Type of Course Course Name Credits Semester
Required major courses Professional Chinese for Chinese Philosophy 3
Fall or Spring
Selected Readings in Confucianism 3 Fall or Spring
Selected Readings in Daoism 3 Fall or Spring
Elective major courses (choose any 3) Neo-Taoism in the Wei Jin Period 2 Fall or Spring
Neo-Confucianism in the Song Period 2 Fall or Spring
Selected Topics in Chinese Buddhism 2 Fall or Spring
Selected Topics in Modern Chinese Philosophy 2 Fall or Spring
Metaphysics and Chinese Philosophy Tradition 2 Fall or Spring
Epistemology and Chinese Philosophy Tradition 2 Fall or Spring
Moral Philosophy and Chinese Philosophy Tradition 2 Fall or Spring
Linguistic Philosophy and Chinese Philosophy Tradition 2 Fall or Spring
ECNU’s faculty of Chinese philosophy has accumulated a powerful reserve of scholars, and has already completed the formation of its own style of research, and has a considerable academic influence inside and outside of China. The professors possess experience in research outside of the country and professional experience in designing English speaking courses about Chinese philosophy.
Professor Yang Guorong
Prof. Yang is a Chinese philosopher and a leading figure in the study of Chinese Philosophy in China today. He is entitled as Changjiang Professorship by the Education Ministry, China; he is also the President of the International Society for Metaphysics（ISM）.
Research Areas: metaphysics, ethics, the history of Chinese philosophy, and East/West comparative philosophy.
Prof. Yang has published more than 15 books and 180 papers on classical Confucianism, neo-Confucianism, Daoism, modern Chinese thought, and several comparative studies of Chinese and Western philosophy, among other subjects. His works have been introduced and positively evaluated in Encyclopedia of Chinese Philosophy (New York: Routledge, 2003). In the last decade, Yang has been developing his own philosophical system of a concrete metaphysics, mainly in his three books: A Treatise on Dao, Ethics and Being: Treatise on Moral Philosophy, and Accomplishing the Self and Accomplishing Things: The Genesis of a World of Meaning. As a critique of traditional metaphysics, Yang’s concrete metaphysics takes the doctrines of Aristotle, Kant, Hegel and even Heidegger as examples of what he calls abstract metaphysics, which, to a greater or lesser extent, attempt to establish some ultimate truth dissociated from the historical process of man’s knowing and practicing.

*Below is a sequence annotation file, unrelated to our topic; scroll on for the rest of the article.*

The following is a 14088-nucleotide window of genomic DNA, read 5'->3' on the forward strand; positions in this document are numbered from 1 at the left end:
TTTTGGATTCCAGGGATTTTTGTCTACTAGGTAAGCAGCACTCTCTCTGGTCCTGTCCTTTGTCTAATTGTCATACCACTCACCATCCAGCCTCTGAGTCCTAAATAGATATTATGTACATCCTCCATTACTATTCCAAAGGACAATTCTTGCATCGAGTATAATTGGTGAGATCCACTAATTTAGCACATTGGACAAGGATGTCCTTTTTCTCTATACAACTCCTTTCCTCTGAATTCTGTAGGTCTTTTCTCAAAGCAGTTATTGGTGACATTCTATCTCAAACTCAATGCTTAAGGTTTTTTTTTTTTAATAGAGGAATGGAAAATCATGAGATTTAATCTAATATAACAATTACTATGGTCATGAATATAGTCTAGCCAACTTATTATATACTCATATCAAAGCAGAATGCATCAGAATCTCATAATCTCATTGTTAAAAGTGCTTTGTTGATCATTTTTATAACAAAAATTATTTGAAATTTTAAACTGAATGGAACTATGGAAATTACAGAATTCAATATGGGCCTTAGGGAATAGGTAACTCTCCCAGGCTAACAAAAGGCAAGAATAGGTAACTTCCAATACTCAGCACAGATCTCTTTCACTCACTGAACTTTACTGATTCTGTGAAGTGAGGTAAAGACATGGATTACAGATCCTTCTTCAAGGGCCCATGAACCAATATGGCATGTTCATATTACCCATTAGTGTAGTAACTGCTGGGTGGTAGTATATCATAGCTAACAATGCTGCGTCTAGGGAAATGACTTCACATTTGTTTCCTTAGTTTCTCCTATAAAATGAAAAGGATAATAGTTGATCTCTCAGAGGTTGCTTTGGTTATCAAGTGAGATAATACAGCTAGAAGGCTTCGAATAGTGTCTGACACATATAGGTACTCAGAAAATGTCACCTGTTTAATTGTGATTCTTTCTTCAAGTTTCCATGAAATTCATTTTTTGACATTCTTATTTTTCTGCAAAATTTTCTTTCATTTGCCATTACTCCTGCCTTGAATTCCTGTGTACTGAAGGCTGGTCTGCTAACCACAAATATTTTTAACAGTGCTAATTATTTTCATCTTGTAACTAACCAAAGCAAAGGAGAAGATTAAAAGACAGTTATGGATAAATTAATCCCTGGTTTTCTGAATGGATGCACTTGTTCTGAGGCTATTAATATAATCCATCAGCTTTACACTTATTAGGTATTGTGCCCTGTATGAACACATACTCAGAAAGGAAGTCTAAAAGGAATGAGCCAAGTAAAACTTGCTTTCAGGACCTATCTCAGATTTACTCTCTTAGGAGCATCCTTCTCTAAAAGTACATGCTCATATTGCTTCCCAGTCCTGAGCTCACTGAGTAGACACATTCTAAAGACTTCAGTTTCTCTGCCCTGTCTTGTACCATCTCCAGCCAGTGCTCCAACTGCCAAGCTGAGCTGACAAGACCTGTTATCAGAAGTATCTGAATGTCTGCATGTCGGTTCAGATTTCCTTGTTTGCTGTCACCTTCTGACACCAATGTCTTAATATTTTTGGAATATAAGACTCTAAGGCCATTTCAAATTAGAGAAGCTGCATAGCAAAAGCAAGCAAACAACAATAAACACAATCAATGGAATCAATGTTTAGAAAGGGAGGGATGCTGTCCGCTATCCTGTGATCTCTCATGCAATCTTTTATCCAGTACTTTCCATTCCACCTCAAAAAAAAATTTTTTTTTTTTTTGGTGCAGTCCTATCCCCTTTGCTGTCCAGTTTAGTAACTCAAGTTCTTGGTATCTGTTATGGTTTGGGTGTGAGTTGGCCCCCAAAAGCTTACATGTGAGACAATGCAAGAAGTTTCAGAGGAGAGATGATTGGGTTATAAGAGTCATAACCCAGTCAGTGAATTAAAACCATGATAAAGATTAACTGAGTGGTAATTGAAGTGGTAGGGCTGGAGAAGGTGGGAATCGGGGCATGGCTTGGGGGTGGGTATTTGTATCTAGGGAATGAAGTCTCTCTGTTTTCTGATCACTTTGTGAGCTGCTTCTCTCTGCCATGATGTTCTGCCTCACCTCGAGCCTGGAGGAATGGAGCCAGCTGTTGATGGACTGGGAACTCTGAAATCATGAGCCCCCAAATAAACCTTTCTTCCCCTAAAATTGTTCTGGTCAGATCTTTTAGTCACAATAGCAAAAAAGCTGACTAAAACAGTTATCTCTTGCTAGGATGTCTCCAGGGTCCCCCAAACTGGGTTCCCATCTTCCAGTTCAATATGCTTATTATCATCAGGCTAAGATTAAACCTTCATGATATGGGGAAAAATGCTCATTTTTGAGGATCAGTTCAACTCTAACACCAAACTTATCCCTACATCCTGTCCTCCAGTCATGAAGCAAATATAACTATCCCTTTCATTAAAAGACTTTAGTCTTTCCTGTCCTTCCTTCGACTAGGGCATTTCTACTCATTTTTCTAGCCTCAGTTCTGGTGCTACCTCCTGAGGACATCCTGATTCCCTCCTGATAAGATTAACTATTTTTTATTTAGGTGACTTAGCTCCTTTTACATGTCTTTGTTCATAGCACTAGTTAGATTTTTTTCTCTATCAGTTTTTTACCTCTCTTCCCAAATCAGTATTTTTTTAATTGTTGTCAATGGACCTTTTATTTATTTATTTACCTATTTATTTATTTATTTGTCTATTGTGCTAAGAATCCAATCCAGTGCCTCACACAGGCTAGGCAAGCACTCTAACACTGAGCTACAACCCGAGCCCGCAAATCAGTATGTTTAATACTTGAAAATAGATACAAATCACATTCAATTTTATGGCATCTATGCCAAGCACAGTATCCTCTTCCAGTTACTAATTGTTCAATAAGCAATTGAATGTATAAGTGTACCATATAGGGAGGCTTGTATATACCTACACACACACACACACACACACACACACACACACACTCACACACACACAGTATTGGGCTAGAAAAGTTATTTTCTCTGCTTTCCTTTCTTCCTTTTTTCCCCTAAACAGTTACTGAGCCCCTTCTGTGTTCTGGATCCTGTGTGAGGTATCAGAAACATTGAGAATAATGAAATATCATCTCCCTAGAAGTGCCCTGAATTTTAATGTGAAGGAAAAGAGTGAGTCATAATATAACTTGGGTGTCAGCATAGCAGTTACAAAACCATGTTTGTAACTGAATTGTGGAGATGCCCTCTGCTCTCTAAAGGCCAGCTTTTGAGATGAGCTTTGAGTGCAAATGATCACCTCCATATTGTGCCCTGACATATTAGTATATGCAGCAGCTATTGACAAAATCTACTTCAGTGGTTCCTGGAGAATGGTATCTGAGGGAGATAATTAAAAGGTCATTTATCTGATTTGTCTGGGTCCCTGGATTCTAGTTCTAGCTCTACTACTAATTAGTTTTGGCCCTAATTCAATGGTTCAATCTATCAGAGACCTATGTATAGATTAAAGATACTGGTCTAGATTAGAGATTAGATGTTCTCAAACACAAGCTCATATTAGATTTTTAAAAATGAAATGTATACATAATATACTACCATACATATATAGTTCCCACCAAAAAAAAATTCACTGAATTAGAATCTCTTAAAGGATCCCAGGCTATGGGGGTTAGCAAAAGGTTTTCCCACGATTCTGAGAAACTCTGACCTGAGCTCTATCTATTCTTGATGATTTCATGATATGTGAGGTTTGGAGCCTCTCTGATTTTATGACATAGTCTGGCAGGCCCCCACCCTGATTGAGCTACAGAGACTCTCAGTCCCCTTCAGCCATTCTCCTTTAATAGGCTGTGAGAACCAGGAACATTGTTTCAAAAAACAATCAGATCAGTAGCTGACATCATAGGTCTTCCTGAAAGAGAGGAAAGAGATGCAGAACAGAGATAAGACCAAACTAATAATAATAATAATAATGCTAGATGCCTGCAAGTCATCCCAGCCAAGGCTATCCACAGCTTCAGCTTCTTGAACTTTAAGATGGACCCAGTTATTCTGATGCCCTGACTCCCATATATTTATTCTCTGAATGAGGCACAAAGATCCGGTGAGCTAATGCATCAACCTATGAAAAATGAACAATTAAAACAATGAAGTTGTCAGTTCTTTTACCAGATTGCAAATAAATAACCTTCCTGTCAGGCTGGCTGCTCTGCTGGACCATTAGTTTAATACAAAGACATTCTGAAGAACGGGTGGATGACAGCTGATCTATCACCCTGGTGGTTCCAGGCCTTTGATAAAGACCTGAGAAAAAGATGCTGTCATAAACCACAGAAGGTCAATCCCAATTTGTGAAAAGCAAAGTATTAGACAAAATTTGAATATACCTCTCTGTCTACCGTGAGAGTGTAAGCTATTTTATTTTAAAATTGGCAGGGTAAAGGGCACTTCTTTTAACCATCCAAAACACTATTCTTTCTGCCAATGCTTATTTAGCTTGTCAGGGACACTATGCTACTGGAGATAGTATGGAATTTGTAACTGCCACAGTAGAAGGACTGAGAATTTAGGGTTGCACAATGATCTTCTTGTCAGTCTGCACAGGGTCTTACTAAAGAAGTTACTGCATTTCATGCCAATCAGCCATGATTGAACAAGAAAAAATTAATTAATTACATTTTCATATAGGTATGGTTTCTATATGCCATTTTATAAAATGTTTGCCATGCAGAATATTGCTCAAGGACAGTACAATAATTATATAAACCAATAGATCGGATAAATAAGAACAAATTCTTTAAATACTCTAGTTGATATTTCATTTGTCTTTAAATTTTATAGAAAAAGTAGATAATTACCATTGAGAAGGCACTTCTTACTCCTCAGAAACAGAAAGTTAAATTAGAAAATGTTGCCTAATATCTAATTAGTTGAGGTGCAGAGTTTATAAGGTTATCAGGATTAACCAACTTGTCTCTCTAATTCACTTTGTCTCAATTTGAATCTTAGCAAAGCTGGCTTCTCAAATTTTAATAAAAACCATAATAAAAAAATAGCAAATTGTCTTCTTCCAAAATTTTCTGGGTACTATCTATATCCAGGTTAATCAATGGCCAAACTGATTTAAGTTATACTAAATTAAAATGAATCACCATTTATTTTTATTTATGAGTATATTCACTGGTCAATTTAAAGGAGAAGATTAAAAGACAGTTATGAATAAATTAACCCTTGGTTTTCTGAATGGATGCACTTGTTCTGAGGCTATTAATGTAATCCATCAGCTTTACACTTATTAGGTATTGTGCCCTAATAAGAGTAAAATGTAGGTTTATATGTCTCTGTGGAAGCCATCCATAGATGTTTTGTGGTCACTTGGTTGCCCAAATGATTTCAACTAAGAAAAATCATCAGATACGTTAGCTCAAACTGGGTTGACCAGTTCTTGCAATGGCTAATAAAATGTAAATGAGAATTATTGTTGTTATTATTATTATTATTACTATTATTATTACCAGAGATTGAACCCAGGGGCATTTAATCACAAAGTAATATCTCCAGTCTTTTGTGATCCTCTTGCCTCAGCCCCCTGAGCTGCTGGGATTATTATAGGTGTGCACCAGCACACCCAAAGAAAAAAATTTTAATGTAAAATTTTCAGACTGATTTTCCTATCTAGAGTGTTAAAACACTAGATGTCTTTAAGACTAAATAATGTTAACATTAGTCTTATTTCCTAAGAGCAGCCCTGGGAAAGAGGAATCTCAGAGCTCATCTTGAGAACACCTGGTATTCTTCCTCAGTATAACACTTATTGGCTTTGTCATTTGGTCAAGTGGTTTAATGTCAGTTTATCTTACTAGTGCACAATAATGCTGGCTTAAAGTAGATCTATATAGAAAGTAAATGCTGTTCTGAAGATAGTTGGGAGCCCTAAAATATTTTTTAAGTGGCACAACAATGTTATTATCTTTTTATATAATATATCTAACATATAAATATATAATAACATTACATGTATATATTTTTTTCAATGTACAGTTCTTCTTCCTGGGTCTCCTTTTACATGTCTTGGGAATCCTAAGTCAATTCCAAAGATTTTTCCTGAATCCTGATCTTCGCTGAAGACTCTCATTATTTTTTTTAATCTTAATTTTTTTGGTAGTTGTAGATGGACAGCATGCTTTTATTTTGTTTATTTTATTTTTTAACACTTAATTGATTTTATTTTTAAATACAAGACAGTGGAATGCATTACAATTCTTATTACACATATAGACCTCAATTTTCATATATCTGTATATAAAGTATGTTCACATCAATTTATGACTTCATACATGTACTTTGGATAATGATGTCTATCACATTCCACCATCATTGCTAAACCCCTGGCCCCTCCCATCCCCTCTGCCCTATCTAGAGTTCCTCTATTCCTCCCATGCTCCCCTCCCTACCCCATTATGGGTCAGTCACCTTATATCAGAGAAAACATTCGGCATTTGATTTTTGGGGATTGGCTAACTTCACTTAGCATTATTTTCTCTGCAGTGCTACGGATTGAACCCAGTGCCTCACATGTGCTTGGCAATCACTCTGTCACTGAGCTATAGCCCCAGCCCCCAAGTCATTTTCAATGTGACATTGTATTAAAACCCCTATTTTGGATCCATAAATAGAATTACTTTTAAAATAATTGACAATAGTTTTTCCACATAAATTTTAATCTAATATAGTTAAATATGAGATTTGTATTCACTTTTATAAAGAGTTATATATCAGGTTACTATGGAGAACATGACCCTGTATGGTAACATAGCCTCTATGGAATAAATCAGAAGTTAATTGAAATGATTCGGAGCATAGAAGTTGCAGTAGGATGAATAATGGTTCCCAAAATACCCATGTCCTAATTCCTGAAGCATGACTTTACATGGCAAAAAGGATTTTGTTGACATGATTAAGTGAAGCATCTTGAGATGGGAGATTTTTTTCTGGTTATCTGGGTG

Professor Zong Desheng
Professor Zong obtained his Ph. D. in Philosophy in 1998 from Tulane University, New Orleans.
Research Areas: philosophy of language and meta-ethics.
Before joining ECNU Professor Zong taught at several universities in the US, including American University in Washington D. C. and Central Michigan University in Michigan.
“Retention of Indexical Belief and the Notion of Psychological Continuity”, the Philosophical Quarterly 61:244 (July 2011)
“A New Framework for Comparative Study of Philosophy”, Dao: a Journal of Comparative Philosophy 13:4 (winter 2010)